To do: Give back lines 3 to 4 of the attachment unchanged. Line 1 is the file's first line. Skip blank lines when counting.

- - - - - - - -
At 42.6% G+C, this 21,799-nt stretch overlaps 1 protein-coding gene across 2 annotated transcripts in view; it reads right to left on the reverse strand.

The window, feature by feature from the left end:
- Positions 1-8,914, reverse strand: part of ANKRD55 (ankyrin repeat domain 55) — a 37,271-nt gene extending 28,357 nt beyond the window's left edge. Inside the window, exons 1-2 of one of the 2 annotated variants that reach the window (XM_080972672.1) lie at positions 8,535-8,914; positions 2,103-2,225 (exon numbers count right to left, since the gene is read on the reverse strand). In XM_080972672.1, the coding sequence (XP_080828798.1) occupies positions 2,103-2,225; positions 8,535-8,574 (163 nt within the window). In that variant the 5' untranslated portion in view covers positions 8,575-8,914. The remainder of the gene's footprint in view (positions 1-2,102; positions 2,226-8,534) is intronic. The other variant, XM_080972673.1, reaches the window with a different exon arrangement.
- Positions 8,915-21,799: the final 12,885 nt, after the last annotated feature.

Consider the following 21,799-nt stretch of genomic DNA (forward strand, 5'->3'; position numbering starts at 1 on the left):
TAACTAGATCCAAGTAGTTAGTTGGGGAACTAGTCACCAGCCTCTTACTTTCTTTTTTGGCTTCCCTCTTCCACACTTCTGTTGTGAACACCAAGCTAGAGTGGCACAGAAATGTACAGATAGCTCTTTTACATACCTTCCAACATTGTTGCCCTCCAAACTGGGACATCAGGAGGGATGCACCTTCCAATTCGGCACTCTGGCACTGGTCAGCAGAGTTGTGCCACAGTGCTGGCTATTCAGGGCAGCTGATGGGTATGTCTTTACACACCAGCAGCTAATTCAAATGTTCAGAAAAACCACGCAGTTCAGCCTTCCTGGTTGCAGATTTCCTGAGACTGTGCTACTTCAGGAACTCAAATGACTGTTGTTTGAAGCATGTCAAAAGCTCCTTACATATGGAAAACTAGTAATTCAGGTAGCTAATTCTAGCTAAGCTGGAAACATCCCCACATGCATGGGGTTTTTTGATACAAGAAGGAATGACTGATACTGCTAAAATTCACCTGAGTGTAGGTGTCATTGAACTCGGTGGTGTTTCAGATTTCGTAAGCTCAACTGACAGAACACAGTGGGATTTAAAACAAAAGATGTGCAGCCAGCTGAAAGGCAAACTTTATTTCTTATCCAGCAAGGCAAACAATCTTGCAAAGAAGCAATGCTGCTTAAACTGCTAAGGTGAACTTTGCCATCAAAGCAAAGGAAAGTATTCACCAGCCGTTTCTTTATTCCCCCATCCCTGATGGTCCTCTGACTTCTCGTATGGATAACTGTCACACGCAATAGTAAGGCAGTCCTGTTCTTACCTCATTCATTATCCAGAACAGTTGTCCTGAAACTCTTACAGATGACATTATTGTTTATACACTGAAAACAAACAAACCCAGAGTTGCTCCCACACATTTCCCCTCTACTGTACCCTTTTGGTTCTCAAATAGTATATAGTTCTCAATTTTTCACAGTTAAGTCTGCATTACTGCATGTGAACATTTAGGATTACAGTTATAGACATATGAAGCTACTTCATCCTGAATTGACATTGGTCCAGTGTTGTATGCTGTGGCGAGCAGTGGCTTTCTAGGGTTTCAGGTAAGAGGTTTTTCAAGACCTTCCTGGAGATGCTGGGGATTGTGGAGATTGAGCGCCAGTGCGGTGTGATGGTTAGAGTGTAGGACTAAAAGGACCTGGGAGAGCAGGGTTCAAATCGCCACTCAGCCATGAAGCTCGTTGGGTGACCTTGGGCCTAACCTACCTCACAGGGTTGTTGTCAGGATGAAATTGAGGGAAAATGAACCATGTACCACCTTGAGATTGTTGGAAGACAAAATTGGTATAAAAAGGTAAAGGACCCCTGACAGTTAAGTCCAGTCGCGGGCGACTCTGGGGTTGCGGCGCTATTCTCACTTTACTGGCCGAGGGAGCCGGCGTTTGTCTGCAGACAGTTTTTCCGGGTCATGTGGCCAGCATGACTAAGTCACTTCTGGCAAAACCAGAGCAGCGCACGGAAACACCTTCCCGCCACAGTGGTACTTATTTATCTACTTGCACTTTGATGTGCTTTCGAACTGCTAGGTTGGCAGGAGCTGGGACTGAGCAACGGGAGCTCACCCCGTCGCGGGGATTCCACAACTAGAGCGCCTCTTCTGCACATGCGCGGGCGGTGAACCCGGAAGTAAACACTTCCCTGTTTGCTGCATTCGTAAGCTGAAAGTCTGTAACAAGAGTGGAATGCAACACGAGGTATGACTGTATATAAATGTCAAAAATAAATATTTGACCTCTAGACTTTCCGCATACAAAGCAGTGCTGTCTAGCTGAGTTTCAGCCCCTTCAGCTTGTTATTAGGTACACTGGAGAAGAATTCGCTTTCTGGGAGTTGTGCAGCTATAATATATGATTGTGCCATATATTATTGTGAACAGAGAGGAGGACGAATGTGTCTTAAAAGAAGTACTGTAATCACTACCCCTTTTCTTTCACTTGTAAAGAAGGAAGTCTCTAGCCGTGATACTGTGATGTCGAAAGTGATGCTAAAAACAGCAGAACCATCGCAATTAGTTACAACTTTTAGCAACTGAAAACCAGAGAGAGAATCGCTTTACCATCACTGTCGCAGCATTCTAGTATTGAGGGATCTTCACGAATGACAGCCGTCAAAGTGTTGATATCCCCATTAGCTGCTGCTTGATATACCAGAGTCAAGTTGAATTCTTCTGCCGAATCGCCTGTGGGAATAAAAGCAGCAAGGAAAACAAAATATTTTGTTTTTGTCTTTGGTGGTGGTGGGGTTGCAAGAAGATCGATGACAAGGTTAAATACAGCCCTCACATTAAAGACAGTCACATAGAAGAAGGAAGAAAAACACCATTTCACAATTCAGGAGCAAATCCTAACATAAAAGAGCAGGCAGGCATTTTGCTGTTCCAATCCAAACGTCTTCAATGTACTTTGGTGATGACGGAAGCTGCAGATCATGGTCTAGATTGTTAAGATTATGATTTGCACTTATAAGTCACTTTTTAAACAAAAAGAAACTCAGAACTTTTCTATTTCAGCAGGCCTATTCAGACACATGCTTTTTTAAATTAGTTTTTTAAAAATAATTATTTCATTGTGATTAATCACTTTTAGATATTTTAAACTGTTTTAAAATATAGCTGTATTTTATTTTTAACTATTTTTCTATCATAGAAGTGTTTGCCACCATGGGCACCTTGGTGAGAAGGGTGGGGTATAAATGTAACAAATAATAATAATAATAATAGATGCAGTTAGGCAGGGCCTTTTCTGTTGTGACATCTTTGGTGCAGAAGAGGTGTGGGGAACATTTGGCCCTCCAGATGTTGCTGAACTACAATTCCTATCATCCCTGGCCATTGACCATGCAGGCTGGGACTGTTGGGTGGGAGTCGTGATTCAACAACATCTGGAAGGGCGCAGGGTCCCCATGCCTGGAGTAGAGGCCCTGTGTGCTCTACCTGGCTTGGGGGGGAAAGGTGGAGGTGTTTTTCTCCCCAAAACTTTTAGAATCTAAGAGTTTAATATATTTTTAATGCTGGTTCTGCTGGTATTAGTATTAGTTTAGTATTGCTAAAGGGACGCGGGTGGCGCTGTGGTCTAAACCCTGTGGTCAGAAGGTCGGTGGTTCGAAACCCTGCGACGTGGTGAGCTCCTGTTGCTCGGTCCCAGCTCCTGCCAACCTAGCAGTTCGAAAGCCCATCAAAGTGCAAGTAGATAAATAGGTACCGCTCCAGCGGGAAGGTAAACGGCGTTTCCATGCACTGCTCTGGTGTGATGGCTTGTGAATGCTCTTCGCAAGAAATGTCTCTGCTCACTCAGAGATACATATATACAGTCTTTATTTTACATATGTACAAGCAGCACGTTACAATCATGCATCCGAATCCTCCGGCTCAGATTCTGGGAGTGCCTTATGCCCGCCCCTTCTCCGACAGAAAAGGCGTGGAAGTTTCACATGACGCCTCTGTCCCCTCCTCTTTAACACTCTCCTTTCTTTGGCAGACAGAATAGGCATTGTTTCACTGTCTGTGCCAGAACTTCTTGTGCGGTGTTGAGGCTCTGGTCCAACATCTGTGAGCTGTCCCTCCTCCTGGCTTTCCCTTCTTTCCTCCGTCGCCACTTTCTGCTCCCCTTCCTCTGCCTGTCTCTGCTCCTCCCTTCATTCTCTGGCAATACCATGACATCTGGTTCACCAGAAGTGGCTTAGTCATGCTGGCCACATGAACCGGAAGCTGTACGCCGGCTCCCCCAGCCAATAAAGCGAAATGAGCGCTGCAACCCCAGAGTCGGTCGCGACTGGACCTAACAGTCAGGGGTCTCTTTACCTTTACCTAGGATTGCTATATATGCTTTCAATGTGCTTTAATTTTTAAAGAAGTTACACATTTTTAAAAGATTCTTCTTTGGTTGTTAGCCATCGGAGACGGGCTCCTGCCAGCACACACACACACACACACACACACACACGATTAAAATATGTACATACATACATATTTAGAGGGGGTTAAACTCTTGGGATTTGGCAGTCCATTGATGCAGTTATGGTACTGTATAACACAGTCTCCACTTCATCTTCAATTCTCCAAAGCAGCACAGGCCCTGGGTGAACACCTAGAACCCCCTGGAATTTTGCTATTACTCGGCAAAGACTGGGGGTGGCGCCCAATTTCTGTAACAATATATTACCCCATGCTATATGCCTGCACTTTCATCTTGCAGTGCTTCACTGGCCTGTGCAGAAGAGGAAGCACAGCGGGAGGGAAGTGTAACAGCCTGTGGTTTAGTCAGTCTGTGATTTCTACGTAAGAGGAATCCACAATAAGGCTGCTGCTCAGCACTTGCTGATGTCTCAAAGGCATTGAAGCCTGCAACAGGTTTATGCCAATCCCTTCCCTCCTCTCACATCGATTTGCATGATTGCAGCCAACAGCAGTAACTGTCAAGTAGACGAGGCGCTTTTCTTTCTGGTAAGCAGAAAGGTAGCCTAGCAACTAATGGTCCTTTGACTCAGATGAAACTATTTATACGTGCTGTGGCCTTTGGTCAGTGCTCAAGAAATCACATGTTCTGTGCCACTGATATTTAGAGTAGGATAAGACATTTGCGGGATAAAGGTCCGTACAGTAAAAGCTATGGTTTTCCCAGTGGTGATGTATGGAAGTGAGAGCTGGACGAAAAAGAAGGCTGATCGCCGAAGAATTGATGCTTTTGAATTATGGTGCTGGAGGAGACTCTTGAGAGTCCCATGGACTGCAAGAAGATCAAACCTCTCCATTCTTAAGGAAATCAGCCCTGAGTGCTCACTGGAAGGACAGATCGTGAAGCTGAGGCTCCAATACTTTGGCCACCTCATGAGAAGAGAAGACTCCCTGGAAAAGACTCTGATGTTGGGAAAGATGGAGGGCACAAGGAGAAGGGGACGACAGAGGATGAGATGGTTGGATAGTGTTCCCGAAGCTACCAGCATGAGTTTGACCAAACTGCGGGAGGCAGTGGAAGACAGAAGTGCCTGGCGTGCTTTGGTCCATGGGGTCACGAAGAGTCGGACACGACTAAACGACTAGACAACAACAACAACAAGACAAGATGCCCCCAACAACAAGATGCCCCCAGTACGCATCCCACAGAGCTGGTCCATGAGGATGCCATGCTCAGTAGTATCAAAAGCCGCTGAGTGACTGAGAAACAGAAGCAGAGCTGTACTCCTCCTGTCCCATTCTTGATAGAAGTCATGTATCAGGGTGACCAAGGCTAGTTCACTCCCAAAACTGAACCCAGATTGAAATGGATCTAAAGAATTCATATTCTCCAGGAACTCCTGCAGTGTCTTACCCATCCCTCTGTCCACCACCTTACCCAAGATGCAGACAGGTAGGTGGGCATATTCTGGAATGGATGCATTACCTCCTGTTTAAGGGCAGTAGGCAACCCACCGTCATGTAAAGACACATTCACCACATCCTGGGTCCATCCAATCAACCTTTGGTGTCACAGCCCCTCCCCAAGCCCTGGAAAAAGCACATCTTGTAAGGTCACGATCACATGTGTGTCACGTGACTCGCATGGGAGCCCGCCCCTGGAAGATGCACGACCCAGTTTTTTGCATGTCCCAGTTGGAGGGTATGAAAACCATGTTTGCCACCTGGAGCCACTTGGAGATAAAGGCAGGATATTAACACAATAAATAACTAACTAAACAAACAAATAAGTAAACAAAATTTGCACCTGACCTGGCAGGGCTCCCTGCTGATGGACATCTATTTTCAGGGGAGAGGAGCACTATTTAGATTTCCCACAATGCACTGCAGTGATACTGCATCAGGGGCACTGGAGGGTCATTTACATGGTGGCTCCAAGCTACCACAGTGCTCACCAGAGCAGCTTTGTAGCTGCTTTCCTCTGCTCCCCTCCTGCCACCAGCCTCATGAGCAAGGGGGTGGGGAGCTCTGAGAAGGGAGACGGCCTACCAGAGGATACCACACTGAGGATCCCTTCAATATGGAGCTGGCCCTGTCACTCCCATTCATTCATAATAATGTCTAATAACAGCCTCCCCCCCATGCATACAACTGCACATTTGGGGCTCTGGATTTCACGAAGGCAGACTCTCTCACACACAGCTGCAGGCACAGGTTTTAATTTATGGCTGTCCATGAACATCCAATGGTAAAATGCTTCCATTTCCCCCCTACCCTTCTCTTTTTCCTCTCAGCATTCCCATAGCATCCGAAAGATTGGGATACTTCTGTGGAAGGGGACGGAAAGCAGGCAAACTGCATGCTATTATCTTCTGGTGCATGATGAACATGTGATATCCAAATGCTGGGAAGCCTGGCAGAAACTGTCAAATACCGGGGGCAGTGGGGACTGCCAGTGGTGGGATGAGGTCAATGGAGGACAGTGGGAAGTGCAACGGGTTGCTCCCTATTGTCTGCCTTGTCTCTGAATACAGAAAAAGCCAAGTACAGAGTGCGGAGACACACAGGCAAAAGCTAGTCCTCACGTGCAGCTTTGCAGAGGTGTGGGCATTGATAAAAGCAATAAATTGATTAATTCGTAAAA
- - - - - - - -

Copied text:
- Positions 1-8,914, reverse strand: part of ANKRD55 (ankyrin repeat domain 55) — a 37,271-nt gene extending 28,357 nt beyond the window's left edge. Inside the window, exons 1-2 of one of the 2 annotated variants that reach the window (XM_080972672.1) lie at positions 8,535-8,914; positions 2,103-2,225 (exon numbers count right to left, since the gene is read on the reverse strand). In XM_080972672.1, the coding sequence (XP_080828798.1) occupies positions 2,103-2,225; positions 8,535-8,574 (163 nt within the window). In that variant the 5' untranslated portion in view covers positions 8,575-8,914. The remainder of the gene's footprint in view (positions 1-2,102; positions 2,226-8,534) is intronic. The other variant, XM_080972673.1, reaches the window with a different exon arrangement.
- Positions 8,915-21,799: the final 12,885 nt, after the last annotated feature.